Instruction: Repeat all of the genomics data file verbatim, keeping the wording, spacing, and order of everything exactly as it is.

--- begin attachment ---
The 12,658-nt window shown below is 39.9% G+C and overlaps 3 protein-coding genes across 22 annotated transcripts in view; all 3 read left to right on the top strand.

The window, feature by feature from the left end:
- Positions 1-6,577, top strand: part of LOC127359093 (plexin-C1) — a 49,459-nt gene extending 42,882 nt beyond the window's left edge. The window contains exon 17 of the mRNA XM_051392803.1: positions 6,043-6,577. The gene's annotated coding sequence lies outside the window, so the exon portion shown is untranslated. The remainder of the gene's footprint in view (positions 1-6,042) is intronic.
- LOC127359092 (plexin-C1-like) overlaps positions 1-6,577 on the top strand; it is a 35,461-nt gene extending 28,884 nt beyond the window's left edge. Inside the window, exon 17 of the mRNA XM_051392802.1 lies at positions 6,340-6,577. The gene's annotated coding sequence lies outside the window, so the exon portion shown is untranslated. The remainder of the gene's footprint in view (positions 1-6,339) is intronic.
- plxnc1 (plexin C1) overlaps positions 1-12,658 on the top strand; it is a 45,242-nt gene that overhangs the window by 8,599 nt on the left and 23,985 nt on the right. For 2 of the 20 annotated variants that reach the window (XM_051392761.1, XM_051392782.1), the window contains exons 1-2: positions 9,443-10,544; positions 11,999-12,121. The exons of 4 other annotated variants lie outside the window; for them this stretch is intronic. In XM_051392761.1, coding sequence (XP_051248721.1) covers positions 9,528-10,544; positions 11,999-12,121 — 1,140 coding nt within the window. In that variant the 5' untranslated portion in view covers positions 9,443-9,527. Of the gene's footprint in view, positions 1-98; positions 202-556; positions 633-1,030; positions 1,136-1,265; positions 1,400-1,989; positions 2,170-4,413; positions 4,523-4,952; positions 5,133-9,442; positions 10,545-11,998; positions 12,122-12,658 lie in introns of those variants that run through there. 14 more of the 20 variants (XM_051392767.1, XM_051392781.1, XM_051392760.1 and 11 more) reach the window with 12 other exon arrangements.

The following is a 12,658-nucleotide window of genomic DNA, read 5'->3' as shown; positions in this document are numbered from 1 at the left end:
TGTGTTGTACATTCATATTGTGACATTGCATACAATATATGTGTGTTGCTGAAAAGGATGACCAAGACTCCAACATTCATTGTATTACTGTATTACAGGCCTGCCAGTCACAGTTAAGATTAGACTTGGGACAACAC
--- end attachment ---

The 12,658-nt window shown below is 39.9% G+C and overlaps 3 protein-coding genes across 22 annotated transcripts in view; all 3 read left to right on the top strand.

The window, feature by feature from the left end:
- Positions 1-6,577, top strand: part of LOC127359093 (plexin-C1) — a 49,459-nt gene extending 42,882 nt beyond the window's left edge. The window contains exon 17 of the mRNA XM_051392803.1: positions 6,043-6,577. The gene's annotated coding sequence lies outside the window, so the exon portion shown is untranslated. The remainder of the gene's footprint in view (positions 1-6,042) is intronic.
- LOC127359092 (plexin-C1-like) overlaps positions 1-6,577 on the top strand; it is a 35,461-nt gene extending 28,884 nt beyond the window's left edge. Inside the window, exon 17 of the mRNA XM_051392802.1 lies at positions 6,340-6,577. The gene's annotated coding sequence lies outside the window, so the exon portion shown is untranslated. The remainder of the gene's footprint in view (positions 1-6,339) is intronic.
- plxnc1 (plexin C1) overlaps positions 1-12,658 on the top strand; it is a 45,242-nt gene that overhangs the window by 8,599 nt on the left and 23,985 nt on the right. For 2 of the 20 annotated variants that reach the window (XM_051392761.1, XM_051392782.1), the window contains exons 1-2: positions 9,443-10,544; positions 11,999-12,121. The exons of 4 other annotated variants lie outside the window; for them this stretch is intronic. In XM_051392761.1, coding sequence (XP_051248721.1) covers positions 9,528-10,544; positions 11,999-12,121 — 1,140 coding nt within the window. In that variant the 5' untranslated portion in view covers positions 9,443-9,527. Of the gene's footprint in view, positions 1-98; positions 202-556; positions 633-1,030; positions 1,136-1,265; positions 1,400-1,989; positions 2,170-4,413; positions 4,523-4,952; positions 5,133-9,442; positions 10,545-11,998; positions 12,122-12,658 lie in introns of those variants that run through there. 14 more of the 20 variants (XM_051392767.1, XM_051392781.1, XM_051392760.1 and 11 more) reach the window with 12 other exon arrangements.

The following is a 12,658-nucleotide window of genomic DNA, read 5'->3' as shown; positions in this document are numbered from 1 at the left end:
TGTGTTGTACATTCATATTGTGACATTGCATACAATATATGTGTGTTGCTGAAAAGGATGACCAAGACTCCAACATTCATTGTATTACTGTATTACAGGCCTGCCAGTCACAGTTAAGATTAGACTTGGGACAACAC